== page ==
The New Deal's Relief, Reform, & Recovery

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The New Deal's Relief, Reform, & Recovery

President Franklin D. Roosevelt took office in 1933, in the midst of the Great Depression. As he promised in his campaign, Roosevelt quickly acted to provide aid to those in need and to help the economy.

FDR, as he was known, was elected for his campaign promise of a New Deal. This platform featured a range of federal programs to help provide the "Three Rs" – relief, recovery, and reform.

Relief, Reform, and Recovery

Much of FDR's New Deal legislation was enacted in the first three months of his presidency, also known as the Hundred Days.

"Relief" referred to immediate economic help for the people hurt by the Great Depression, namely the poor and unemployed.

FDR was quick to provide needed relief. Two days after he took office, Roosevelt declared a Bank Holiday, which suspended all banking activity for four days. Americans had been anxiously withdrawing their bank deposits and depleting many banks of all their cash.

During these four days, Congress passed the Emergency Banking Act, which worked to stabilize the banking system and insured bank deposits.

To alleviate high unemployment, two temporary job creation programs were created called the Civil Conservation Corp (CCC) and the Civil Works Administration (CWA). These provided a welcome solution for the many Americans desperate to find work.

In addition, the Federal Emergency Relief Act (FERA) provided grants to state agencies that, in turn, provided economic assistance to the people in those states.

“Recovery” referred to restoring the economy back to what it was by creating new jobs and spending federal money to revive the economy.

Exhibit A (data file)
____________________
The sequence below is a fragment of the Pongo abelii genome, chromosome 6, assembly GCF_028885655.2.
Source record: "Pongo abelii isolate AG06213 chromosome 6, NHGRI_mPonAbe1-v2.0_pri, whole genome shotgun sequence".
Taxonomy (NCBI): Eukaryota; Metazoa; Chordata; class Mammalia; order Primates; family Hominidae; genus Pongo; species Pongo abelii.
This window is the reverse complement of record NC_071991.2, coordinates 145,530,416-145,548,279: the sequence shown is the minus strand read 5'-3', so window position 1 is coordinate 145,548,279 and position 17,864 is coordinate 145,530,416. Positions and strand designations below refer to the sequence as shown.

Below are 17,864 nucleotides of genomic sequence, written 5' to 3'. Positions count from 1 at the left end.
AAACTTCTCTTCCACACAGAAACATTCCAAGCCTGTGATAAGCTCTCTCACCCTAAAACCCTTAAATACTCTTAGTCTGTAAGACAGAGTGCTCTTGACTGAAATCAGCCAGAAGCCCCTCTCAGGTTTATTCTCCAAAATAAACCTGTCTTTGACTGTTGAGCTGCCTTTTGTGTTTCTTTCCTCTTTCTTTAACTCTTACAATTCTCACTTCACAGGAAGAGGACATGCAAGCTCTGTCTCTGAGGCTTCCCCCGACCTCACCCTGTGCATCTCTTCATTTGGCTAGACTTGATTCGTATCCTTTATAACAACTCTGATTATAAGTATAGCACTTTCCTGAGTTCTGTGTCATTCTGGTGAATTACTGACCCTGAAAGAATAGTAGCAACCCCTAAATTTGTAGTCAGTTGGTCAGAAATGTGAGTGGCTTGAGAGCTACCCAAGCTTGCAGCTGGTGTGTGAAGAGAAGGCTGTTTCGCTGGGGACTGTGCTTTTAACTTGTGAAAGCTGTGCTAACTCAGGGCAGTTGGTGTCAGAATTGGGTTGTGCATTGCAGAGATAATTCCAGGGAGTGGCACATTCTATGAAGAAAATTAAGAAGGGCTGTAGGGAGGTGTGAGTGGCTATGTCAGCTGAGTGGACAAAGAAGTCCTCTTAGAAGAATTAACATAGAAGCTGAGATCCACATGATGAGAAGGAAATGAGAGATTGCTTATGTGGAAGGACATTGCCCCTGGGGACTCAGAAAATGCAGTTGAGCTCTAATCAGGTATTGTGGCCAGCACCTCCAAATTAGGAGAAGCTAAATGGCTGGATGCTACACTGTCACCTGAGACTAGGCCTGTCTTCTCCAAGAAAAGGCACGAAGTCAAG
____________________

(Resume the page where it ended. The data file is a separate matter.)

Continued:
To stimulate the economy, FDR created temporary programs like the Agricultural Adjustment Act (AAA), which increased agricultural prices by controlling the amount of supply, and the National Industrial Recovery Act (NIRA), which controlled wages and prices.

The creation of the Home Owners Loan Corporation (HOLC) transformed the way mortgage loans were carried out and helped homeowners who were having trouble paying back their mortgage loans during the Great Depression.

Other recovery agencies and legislation included the Works Progress Administration (WPA), and the National Youth Administration (NYA), the Federal Housing Act (FHA).

The last "R", for "Reform" referred to implementing new regulations and permanent programs into the financial system to avoid another economic depression in the future.

This included the Securities Exchange Act, which created the Securities and Exchange Commission (SEC) to regulate the stock market. The Social Security Administration (SSA) provided and continues to provide economic assistance to the elderly and other more vulnerable populations. Today, social security is one of the most popular programs the government has ever created.

As a way to protect workers and enhance workers’ welfare, the National Labor Relations Board (NLRB) was created to guarantee the right of workers to enter into unions and engage in collective bargaining. Prior to this, employers could condition someone’s employment on a promise to not join a trade union.

Another major reform was the Federal Deposit Insurance Corporation (FDIC) that insures bank deposits up to $250,000. Today, if your bank went out of business, your money is insured by the government and you can get it back thanks to this New Deal program.

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